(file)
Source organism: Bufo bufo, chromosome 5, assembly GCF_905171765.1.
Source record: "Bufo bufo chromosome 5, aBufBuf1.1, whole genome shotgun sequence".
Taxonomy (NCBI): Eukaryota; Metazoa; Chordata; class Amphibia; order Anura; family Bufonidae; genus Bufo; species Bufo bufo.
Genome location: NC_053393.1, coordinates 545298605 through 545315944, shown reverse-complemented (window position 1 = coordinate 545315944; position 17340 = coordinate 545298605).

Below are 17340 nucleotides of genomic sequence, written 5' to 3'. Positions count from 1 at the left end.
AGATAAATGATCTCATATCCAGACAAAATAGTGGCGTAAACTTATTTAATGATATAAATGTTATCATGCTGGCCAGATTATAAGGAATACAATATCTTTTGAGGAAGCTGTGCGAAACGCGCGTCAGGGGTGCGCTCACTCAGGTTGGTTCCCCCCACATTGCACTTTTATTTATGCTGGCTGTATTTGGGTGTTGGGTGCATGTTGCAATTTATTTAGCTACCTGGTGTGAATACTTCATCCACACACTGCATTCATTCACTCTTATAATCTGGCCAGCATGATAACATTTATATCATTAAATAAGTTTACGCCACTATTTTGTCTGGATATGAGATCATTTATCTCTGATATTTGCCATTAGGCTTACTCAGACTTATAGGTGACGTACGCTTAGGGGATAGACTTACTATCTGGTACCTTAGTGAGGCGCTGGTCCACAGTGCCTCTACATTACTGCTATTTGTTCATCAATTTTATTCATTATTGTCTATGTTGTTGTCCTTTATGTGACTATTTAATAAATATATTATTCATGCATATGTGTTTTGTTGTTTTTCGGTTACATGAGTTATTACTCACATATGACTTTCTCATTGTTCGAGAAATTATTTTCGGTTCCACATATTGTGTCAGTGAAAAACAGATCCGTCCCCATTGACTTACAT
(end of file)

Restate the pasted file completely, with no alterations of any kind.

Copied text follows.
Source organism: Bufo bufo, chromosome 5, assembly GCF_905171765.1.
Source record: "Bufo bufo chromosome 5, aBufBuf1.1, whole genome shotgun sequence".
Taxonomy (NCBI): Eukaryota; Metazoa; Chordata; class Amphibia; order Anura; family Bufonidae; genus Bufo; species Bufo bufo.
Genome location: NC_053393.1, coordinates 545298605 through 545315944, shown reverse-complemented (window position 1 = coordinate 545315944; position 17340 = coordinate 545298605).

Below are 17340 nucleotides of genomic sequence, written 5' to 3'. Positions count from 1 at the left end.
AGATAAATGATCTCATATCCAGACAAAATAGTGGCGTAAACTTATTTAATGATATAAATGTTATCATGCTGGCCAGATTATAAGGAATACAATATCTTTTGAGGAAGCTGTGCGAAACGCGCGTCAGGGGTGCGCTCACTCAGGTTGGTTCCCCCCACATTGCACTTTTATTTATGCTGGCTGTATTTGGGTGTTGGGTGCATGTTGCAATTTATTTAGCTACCTGGTGTGAATACTTCATCCACACACTGCATTCATTCACTCTTATAATCTGGCCAGCATGATAACATTTATATCATTAAATAAGTTTACGCCACTATTTTGTCTGGATATGAGATCATTTATCTCTGATATTTGCCATTAGGCTTACTCAGACTTATAGGTGACGTACGCTTAGGGGATAGACTTACTATCTGGTACCTTAGTGAGGCGCTGGTCCACAGTGCCTCTACATTACTGCTATTTGTTCATCAATTTTATTCATTATTGTCTATGTTGTTGTCCTTTATGTGACTATTTAATAAATATATTATTCATGCATATGTGTTTTGTTGTTTTTCGGTTACATGAGTTATTACTCACATATGACTTTCTCATTGTTCGAGAAATTATTTTCGGTTCCACATATTGTGTCAGTGAAAAACAGATCCGTCCCCATTGACTTACAT